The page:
fri 10/04/2020

Lewis Capaldi, SSE Hydro, Glasgow review - triumphant homecoming from Brit-conquering hero | reviews, news & interviews

Lewis Capaldi, SSE Hydro, Glasgow review - triumphant homecoming from Brit-conquering hero

Lewis Capaldi, SSE Hydro, Glasgow review - triumphant homecoming from Brit-conquering hero

Blue music and blue language in sellout show from Bathgate's favourite son

"When you're enjoying this song I want you to remember I was really fucking sad when I wrote it": Lewis Capaldi

Critical and commercial success haven’t gone to the head of Lewis Capaldi. The 23-year-old opened his first of two sold-out nights at Glasgow’s 14,000-capacity enormodrome – booked when he was yet to release his debut album – with a video montage poking fun of his po-faced reaction to Billie Eilish beating him to Song of the Year at the Grammys in January.

Critical and commercial success haven’t gone to the head of Lewis Capaldi. The 23-year-old opened his first of two sold-out nights at Glasgow’s 14,000-capacity enormodrome – booked when he was yet to release his debut album – with a video montage poking fun of his po-faced reaction to Billie Eilish beating him to Song of the Year at the Grammys in January.

Coming mere weeks after his double win at the Brit Awards, the show had the feel of a triumphant homecoming – albeit one in for which the vanquishing hero was constantly rewarding the crowd with profanity-laden gratitude. Almost exactly three years ago, Capaldi told us, he was playing a support slot at the city’s 13th Note: an admission that prompted more cheers of recognition than could fit in the tiny basement venue. “I know you work hard for your money,” he told us, “I’m glad you decided to give it to a fat guy from West Lothian”.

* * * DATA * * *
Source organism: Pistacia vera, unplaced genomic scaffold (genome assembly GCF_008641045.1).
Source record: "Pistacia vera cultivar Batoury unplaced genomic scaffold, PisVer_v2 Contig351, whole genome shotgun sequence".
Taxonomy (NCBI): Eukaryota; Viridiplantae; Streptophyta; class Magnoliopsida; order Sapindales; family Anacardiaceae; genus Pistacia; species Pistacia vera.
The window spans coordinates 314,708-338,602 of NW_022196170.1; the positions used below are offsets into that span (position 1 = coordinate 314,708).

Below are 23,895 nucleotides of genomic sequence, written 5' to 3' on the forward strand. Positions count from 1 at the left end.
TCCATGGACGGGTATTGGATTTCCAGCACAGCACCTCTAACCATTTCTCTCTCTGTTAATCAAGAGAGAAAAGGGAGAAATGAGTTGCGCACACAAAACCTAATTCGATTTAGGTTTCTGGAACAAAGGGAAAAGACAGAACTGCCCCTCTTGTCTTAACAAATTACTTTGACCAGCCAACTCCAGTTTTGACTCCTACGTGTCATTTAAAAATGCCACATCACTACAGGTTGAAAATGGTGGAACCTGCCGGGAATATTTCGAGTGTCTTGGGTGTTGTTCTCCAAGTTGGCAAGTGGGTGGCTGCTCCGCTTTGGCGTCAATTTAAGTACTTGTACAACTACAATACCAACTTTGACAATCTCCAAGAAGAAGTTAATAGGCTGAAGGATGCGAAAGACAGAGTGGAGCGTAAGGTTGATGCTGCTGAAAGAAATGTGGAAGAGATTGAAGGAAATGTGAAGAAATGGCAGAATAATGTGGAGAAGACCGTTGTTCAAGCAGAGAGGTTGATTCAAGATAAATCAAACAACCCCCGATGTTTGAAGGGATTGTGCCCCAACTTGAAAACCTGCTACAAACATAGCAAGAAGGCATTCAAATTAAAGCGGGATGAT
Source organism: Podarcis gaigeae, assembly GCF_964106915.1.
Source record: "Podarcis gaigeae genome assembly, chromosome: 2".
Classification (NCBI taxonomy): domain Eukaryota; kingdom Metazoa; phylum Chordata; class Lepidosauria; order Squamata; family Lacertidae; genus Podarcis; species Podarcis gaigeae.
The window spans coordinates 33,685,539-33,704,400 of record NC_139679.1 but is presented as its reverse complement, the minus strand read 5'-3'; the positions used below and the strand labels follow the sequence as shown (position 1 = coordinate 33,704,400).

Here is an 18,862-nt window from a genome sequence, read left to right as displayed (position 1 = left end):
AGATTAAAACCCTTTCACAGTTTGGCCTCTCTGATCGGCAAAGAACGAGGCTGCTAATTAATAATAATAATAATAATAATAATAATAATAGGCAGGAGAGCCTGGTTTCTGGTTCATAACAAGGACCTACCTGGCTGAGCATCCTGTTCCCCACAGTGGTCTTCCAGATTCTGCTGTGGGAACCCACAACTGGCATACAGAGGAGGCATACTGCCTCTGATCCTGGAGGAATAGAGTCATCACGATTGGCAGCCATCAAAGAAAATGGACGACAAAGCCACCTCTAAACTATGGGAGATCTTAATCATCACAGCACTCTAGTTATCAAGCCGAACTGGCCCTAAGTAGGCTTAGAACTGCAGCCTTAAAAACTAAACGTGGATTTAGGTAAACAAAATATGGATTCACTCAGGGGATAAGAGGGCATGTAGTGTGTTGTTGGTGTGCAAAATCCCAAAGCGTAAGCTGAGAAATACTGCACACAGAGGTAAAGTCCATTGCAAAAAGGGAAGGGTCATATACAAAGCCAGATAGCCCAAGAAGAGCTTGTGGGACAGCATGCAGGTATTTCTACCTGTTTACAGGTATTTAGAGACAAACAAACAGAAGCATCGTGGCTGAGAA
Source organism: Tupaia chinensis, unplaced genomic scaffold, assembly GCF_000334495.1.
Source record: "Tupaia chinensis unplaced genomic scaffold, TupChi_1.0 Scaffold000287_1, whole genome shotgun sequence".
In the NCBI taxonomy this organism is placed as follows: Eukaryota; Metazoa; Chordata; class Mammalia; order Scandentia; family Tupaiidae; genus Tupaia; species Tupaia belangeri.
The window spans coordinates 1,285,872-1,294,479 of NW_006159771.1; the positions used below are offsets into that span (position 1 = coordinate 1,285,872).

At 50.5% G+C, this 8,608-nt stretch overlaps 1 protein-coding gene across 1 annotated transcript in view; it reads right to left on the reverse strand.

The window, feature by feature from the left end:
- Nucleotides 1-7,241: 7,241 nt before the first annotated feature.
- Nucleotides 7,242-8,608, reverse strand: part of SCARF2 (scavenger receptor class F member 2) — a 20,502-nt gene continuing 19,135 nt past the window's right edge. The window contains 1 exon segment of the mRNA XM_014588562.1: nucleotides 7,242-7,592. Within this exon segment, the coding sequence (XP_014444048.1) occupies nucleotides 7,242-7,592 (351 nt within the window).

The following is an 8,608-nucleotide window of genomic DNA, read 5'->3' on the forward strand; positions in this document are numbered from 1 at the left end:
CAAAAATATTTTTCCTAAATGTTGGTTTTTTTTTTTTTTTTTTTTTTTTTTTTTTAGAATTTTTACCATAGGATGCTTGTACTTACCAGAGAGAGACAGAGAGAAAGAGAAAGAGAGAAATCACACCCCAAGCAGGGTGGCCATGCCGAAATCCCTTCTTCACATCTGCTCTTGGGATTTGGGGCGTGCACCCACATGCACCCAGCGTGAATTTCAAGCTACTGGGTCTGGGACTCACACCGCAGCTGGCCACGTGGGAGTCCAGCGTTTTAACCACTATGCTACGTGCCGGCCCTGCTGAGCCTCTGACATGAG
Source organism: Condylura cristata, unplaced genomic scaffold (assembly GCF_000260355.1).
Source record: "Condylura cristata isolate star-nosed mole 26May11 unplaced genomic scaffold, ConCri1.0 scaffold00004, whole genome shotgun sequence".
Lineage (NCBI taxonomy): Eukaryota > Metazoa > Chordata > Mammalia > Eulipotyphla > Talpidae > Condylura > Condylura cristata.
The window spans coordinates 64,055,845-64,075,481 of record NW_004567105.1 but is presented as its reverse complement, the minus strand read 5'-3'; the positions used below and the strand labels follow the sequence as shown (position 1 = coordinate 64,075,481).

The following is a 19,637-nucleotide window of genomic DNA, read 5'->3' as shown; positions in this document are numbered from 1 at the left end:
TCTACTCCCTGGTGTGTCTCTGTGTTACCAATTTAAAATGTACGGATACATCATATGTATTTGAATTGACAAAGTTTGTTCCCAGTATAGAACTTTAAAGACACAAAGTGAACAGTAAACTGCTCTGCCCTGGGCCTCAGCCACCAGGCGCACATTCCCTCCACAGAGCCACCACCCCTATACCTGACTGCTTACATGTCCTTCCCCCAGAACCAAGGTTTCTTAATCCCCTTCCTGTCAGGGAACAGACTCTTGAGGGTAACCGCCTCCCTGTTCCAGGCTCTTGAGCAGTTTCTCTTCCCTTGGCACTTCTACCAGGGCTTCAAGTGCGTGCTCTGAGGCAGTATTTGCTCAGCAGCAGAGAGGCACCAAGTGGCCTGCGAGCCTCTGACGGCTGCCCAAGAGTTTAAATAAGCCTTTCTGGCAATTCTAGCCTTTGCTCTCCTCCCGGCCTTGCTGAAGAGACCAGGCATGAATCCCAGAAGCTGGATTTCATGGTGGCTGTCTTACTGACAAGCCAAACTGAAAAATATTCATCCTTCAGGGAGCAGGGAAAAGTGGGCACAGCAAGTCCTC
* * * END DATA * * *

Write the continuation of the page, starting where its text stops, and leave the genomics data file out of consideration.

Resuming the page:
The self-deprecating humour has become expected from Capaldi, but the songs stand on their own. Lovelorn rocker “Grace” opened the night with arena-worthy confidence, boosted by a wall of speakers and ten thousand backing vocalists, while confetti from the cannons that punctuated the final chorus continued to flutter through the atmospheric ballad that followed. “I never said that we would die together,” he crooned, lower lip trembling, “that doesn’t mean it was a lie”.

Still having just the one album to his name, Capaldi is yet to demonstrate much musical range: the 12-song set, almost entirely taken from Divinely Uninspired to a Hellish Extent, leaned heavily on themes of love and longing, with even the upbeat songs hiding an undercurrent of melancholy. (“When you’re enjoying this song I want you to remember I was really sad when I wrote it,” said Capaldi as he introduced “Hollywood”, featuring more confetti cannons and a backing band that wouldn’t sound out of place on country radio.) But if the music started to drag – the dirge-like “Headspace”, for example – you were only ever a couple of minutes away from another entertaining monologue, Capaldi more offensive than charm.

Besides, sometimes songs of love and longing hit you right where you need them to. Take the staggering performance of “Bruises”, the song where it all began, performed with just a piano and that tremulous, soulful voice. And mega-hit “Someone You Loved”, saved for the encore but cheekily trailed throughout, thousands of devotees singing Capaldi home.

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